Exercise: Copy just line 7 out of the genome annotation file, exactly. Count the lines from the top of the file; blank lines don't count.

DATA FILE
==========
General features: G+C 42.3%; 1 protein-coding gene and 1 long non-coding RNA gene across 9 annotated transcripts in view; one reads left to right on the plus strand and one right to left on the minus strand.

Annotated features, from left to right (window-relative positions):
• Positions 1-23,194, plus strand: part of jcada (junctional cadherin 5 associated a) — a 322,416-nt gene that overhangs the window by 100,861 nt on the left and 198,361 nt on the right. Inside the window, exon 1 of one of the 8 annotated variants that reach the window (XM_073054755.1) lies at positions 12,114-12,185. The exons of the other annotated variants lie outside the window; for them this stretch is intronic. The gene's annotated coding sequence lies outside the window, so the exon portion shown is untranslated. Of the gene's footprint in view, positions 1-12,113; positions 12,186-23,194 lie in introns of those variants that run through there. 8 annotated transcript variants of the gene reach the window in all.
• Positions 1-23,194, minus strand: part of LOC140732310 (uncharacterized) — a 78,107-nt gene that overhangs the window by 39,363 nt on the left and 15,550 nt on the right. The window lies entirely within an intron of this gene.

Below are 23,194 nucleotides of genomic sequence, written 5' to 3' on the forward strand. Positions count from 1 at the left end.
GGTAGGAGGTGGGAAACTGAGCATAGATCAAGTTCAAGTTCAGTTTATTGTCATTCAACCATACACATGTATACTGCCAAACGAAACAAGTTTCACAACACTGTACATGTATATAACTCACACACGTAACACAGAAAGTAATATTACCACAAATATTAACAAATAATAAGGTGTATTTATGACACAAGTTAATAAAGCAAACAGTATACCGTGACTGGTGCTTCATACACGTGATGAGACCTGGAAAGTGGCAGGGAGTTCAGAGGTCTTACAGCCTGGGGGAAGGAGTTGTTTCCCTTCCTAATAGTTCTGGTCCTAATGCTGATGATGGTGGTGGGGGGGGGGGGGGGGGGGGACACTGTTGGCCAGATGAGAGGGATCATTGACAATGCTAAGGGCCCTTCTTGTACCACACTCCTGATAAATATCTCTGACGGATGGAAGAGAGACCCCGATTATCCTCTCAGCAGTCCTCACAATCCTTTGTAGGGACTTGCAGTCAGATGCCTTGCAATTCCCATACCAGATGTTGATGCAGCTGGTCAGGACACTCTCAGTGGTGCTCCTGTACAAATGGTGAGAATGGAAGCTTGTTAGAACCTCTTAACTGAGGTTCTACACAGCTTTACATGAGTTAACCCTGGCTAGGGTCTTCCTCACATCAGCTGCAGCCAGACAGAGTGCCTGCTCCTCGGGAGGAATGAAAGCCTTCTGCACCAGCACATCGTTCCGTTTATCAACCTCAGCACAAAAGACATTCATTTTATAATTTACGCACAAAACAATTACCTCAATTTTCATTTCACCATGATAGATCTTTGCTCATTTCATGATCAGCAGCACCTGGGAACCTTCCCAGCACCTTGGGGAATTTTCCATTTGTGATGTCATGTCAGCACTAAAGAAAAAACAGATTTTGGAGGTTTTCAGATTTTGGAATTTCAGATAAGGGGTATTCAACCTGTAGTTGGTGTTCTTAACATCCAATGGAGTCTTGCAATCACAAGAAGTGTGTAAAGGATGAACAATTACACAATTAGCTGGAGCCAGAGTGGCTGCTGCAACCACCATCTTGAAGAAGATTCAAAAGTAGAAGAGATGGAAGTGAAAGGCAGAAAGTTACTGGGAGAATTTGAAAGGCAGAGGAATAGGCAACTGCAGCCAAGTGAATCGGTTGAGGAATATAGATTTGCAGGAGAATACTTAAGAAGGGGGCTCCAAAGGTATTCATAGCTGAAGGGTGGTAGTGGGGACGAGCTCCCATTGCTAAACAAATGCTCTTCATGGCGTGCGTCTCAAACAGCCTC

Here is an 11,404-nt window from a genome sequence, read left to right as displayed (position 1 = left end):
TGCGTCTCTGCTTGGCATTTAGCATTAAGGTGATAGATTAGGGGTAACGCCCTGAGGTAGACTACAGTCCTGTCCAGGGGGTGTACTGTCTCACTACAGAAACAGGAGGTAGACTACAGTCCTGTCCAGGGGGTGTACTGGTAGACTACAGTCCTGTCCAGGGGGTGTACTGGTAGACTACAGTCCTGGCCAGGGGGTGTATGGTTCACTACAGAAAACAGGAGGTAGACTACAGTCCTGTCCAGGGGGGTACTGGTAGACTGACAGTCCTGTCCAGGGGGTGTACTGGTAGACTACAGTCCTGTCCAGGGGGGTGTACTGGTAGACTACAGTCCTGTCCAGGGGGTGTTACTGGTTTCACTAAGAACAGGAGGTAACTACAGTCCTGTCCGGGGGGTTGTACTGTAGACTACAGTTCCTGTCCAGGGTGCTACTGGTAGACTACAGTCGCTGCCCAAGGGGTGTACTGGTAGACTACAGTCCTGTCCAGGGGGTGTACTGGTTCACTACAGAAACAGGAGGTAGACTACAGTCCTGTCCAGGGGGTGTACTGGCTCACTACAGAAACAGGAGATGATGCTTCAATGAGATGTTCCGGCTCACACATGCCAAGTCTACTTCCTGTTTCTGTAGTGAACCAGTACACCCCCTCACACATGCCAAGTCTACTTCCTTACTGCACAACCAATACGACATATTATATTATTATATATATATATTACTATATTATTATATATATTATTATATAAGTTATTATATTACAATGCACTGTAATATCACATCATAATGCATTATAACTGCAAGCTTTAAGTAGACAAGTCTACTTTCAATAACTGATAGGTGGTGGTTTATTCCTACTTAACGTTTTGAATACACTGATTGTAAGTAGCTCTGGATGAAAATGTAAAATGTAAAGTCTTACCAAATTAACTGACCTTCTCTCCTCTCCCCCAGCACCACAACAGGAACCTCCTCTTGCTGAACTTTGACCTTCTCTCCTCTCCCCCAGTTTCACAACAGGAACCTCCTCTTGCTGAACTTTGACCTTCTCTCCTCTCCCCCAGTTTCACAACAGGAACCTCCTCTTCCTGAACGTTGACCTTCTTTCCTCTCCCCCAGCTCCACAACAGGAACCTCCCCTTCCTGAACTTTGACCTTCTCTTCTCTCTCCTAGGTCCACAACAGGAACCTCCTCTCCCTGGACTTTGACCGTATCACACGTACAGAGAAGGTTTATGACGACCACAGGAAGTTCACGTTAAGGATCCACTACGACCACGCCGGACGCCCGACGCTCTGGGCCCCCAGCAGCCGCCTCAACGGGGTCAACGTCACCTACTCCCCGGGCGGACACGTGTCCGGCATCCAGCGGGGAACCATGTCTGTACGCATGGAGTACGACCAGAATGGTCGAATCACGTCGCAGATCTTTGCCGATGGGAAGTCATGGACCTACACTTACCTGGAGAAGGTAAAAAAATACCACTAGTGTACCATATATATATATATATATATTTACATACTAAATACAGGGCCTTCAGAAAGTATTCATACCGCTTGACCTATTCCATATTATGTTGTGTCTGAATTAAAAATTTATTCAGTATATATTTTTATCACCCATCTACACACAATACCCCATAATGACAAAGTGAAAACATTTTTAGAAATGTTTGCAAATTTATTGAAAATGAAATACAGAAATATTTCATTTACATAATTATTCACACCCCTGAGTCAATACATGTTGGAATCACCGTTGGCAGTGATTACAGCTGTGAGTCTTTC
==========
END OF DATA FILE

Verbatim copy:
Here is an 11,404-nt window from a genome sequence, read left to right as displayed (position 1 = left end):